Entertainment Industry News by Christopher Gildemeister
For the Week of December 11, 2006
cable networks first gained widespread popularity in the early 1980s, one of the
presumptions often made was that cable would grant greater diversity in
programming by allowing organizations other than the established three broadcast
television networks access to American homes. This presumption has largely been
disappointed as cable, like broadcast, has come to be dominated by a few vast
media conglomerates. While within each conglomerate there are multiple networks,
each ostensibly with its own focus or "brand" and appealing to its own
demographic, yet it is undeniable that each conglomerate seeks to organize
programming on each network is such a way as to influence viewers to continue to
patronize other products of the same group. Efforts by one such conglomerate,
Viacom (parent corporation of cable networks Nickelodeon, Noggin, MTV, Spike TV
and Comedy Central, as well as the CBS broadcast network) are worthy of concern
by parents and families.
Originating in 1979, Nickelodeon was the first network with
programming aimed at children. It has long dominated the field, having
been the top-ranked children's cable network for more than
a decade, consistently topping rivals like Cartoon Network and the Disney
Channel. In 2005 Nickelodeon aired all of the 30 top-rated shows among
2-11-year-olds. In its earliest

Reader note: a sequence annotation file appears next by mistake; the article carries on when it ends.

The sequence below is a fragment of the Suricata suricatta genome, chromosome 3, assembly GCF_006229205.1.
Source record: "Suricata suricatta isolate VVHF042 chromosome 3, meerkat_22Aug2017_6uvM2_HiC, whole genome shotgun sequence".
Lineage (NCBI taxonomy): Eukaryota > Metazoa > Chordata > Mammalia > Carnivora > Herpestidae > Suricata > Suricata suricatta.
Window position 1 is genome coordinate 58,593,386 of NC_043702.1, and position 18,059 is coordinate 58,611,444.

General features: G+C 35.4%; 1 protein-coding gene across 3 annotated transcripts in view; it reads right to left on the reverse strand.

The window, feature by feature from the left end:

years Nickelodeon aired imported programming aimed at a juvenile audience, such
as Canada's You Can't Do That On Television and the venerable British
science-fiction program The Tomorrow People. Over time Nick has developed
many original programs, yet such programming has always had a decidedly
schizophrenic flavor, with some shows solidly responsible and aimed at a child
audience (Blue's Clues, Dora the Explorer) and others dominated by
crude scatological humor (Ren and Stimpy and the later seasons of
Rugrats). Among the latter is Nick's new program Mr. Meaty, which
features a pair of doltish high-school boys obsessed with graphically violent
horror movies. That Nickelodeon should favor programming championing crude
humor should come as little surprise given the attitude of network head Cyma
Zarghami. Ms. Zarghami revealed her idea of appropriate behavior for the
head of a children's network at a March meeting, where she startled staffers by
using the F-word in a speech. Zarghami later boasted that she "absolutely"
enjoys profanity, saying ""I feel like it's a great way to make a point." (TV
Week.com, April 10, 2006) Nickelodeon head Ms.
Zarghami was also named MTV Networks' Kids and Family
Group president in January 2006. The very fact that Nickelodeon is a subsidiary
of MTV should be of concern to parents.
addition to Nickelodeon and its subsidiary Nick Jr., which airs programming
intended for preschoolers, Viacom also controls the Noggin network.
Originally created as a noncommercial joint
Workshop (the production company behind Sesame Street), Noggin
was purchased in its entirety by Viacom in
coincidentally, Noggin thereafter stopped showing such educational programs as
Bill Nye The Science Guy,
The Electric Company,
preferring to concentrate on Nickelodeon-owned properties like
Dora The Explorer.
And Viacom recently announced that the creative and management teams of Noggin
and Nick Jr. are being amalgamated into a single group, which will produce
programming for both networks.
But it is not Noggin's forced alliance with Nickelodeon that is
of greatest concern. Rather, it is the other network which shares Noggin's
channel and airtime. The N was created shortly after Viacom's sole acquisition
of Noggin in
April 2002, and targets the 9-to-14 age group, which programmers
and advertisers refer to as "tweeners" -- which most other adults would think of
Noggin airs programming for preschoolers during the day. But woe